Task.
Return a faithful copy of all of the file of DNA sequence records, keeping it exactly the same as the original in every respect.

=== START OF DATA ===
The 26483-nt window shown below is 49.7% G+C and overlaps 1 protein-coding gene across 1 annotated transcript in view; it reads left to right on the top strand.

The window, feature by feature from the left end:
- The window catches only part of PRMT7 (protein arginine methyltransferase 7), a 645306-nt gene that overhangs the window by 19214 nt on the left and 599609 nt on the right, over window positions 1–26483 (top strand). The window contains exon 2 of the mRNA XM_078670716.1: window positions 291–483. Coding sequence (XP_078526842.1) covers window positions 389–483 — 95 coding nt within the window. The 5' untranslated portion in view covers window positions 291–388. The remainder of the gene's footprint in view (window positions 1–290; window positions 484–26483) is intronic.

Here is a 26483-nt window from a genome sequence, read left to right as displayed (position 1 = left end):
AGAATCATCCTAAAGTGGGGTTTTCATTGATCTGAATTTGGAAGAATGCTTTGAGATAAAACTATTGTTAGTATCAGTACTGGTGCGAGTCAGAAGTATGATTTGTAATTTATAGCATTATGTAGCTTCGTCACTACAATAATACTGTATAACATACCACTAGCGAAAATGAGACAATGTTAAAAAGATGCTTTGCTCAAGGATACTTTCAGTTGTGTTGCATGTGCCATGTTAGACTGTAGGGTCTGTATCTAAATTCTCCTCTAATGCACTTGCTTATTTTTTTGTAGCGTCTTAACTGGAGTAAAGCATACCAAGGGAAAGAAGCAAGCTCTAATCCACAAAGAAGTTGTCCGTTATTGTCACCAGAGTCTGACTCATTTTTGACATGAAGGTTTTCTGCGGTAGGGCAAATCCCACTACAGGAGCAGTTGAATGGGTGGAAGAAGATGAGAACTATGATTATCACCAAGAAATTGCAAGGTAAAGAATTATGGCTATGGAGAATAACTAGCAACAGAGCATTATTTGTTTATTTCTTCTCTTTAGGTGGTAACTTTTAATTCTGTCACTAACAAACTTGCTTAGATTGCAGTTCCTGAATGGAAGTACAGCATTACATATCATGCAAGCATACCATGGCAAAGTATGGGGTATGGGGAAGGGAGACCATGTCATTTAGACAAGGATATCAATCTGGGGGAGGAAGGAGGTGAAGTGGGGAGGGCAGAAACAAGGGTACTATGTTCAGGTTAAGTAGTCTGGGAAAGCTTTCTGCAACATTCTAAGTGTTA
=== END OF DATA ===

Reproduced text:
The 26483-nt window shown below is 49.7% G+C and overlaps 1 protein-coding gene across 1 annotated transcript in view; it reads left to right on the top strand.

The window, feature by feature from the left end:
- The window catches only part of PRMT7 (protein arginine methyltransferase 7), a 645306-nt gene that overhangs the window by 19214 nt on the left and 599609 nt on the right, over window positions 1–26483 (top strand). The window contains exon 2 of the mRNA XM_078670716.1: window positions 291–483. Coding sequence (XP_078526842.1) covers window positions 389–483 — 95 coding nt within the window. The 5' untranslated portion in view covers window positions 291–388. The remainder of the gene's footprint in view (window positions 1–290; window positions 484–26483) is intronic.

Here is a 26483-nt window from a genome sequence, read left to right as displayed (position 1 = left end):
AGAATCATCCTAAAGTGGGGTTTTCATTGATCTGAATTTGGAAGAATGCTTTGAGATAAAACTATTGTTAGTATCAGTACTGGTGCGAGTCAGAAGTATGATTTGTAATTTATAGCATTATGTAGCTTCGTCACTACAATAATACTGTATAACATACCACTAGCGAAAATGAGACAATGTTAAAAAGATGCTTTGCTCAAGGATACTTTCAGTTGTGTTGCATGTGCCATGTTAGACTGTAGGGTCTGTATCTAAATTCTCCTCTAATGCACTTGCTTATTTTTTTGTAGCGTCTTAACTGGAGTAAAGCATACCAAGGGAAAGAAGCAAGCTCTAATCCACAAAGAAGTTGTCCGTTATTGTCACCAGAGTCTGACTCATTTTTGACATGAAGGTTTTCTGCGGTAGGGCAAATCCCACTACAGGAGCAGTTGAATGGGTGGAAGAAGATGAGAACTATGATTATCACCAAGAAATTGCAAGGTAAAGAATTATGGCTATGGAGAATAACTAGCAACAGAGCATTATTTGTTTATTTCTTCTCTTTAGGTGGTAACTTTTAATTCTGTCACTAACAAACTTGCTTAGATTGCAGTTCCTGAATGGAAGTACAGCATTACATATCATGCAAGCATACCATGGCAAAGTATGGGGTATGGGGAAGGGAGACCATGTCATTTAGACAAGGATATCAATCTGGGGGAGGAAGGAGGTGAAGTGGGGAGGGCAGAAACAAGGGTACTATGTTCAGGTTAAGTAGTCTGGGAAAGCTTTCTGCAACATTCTAAGTGTTA